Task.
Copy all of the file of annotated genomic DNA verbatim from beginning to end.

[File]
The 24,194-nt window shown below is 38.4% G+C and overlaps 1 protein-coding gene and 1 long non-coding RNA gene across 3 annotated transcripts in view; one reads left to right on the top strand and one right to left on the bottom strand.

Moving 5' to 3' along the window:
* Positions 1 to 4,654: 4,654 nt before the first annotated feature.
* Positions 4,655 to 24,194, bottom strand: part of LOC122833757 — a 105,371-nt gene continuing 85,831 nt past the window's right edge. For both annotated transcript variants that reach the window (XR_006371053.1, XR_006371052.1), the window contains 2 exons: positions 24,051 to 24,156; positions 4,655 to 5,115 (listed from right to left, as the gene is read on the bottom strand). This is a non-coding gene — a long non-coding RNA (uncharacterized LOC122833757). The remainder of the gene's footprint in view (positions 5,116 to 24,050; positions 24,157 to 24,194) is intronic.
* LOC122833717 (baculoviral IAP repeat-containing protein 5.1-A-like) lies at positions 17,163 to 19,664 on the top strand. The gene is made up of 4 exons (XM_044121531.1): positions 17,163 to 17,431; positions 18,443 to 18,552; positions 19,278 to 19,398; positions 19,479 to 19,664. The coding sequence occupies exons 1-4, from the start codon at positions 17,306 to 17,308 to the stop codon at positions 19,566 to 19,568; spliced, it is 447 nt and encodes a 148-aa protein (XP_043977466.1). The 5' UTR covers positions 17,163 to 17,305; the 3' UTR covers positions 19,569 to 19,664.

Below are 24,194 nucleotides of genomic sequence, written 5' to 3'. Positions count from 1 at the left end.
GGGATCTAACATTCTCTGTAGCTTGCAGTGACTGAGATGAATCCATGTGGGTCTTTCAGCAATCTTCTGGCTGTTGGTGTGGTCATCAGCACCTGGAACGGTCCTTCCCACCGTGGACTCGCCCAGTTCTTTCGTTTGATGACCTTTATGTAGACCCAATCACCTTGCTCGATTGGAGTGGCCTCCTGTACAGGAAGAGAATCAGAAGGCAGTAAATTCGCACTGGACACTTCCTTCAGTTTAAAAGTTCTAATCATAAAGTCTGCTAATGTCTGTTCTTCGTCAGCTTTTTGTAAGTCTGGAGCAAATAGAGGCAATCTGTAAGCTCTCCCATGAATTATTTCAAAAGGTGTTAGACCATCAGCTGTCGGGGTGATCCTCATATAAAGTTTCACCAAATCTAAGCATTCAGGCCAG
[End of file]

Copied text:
The 24,194-nt window shown below is 38.4% G+C and overlaps 1 protein-coding gene and 1 long non-coding RNA gene across 3 annotated transcripts in view; one reads left to right on the top strand and one right to left on the bottom strand.

Moving 5' to 3' along the window:
* Positions 1 to 4,654: 4,654 nt before the first annotated feature.
* Positions 4,655 to 24,194, bottom strand: part of LOC122833757 — a 105,371-nt gene continuing 85,831 nt past the window's right edge. For both annotated transcript variants that reach the window (XR_006371053.1, XR_006371052.1), the window contains 2 exons: positions 24,051 to 24,156; positions 4,655 to 5,115 (listed from right to left, as the gene is read on the bottom strand). This is a non-coding gene — a long non-coding RNA (uncharacterized LOC122833757). The remainder of the gene's footprint in view (positions 5,116 to 24,050; positions 24,157 to 24,194) is intronic.
* LOC122833717 (baculoviral IAP repeat-containing protein 5.1-A-like) lies at positions 17,163 to 19,664 on the top strand. The gene is made up of 4 exons (XM_044121531.1): positions 17,163 to 17,431; positions 18,443 to 18,552; positions 19,278 to 19,398; positions 19,479 to 19,664. The coding sequence occupies exons 1-4, from the start codon at positions 17,306 to 17,308 to the stop codon at positions 19,566 to 19,568; spliced, it is 447 nt and encodes a 148-aa protein (XP_043977466.1). The 5' UTR covers positions 17,163 to 17,305; the 3' UTR covers positions 19,569 to 19,664.

Below are 24,194 nucleotides of genomic sequence, written 5' to 3'. Positions count from 1 at the left end.
GGGATCTAACATTCTCTGTAGCTTGCAGTGACTGAGATGAATCCATGTGGGTCTTTCAGCAATCTTCTGGCTGTTGGTGTGGTCATCAGCACCTGGAACGGTCCTTCCCACCGTGGACTCGCCCAGTTCTTTCGTTTGATGACCTTTATGTAGACCCAATCACCTTGCTCGATTGGAGTGGCCTCCTGTACAGGAAGAGAATCAGAAGGCAGTAAATTCGCACTGGACACTTCCTTCAGTTTAAAAGTTCTAATCATAAAGTCTGCTAATGTCTGTTCTTCGTCAGCTTTTTGTAAGTCTGGAGCAAATAGAGGCAATCTGTAAGCTCTCCCATGAATTATTTCAAAAGGTGTTAGACCATCAGCTGTCGGGGTGATCCTCATATAAAGTTTCACCAAATCTAAGCATTCAGGCCAG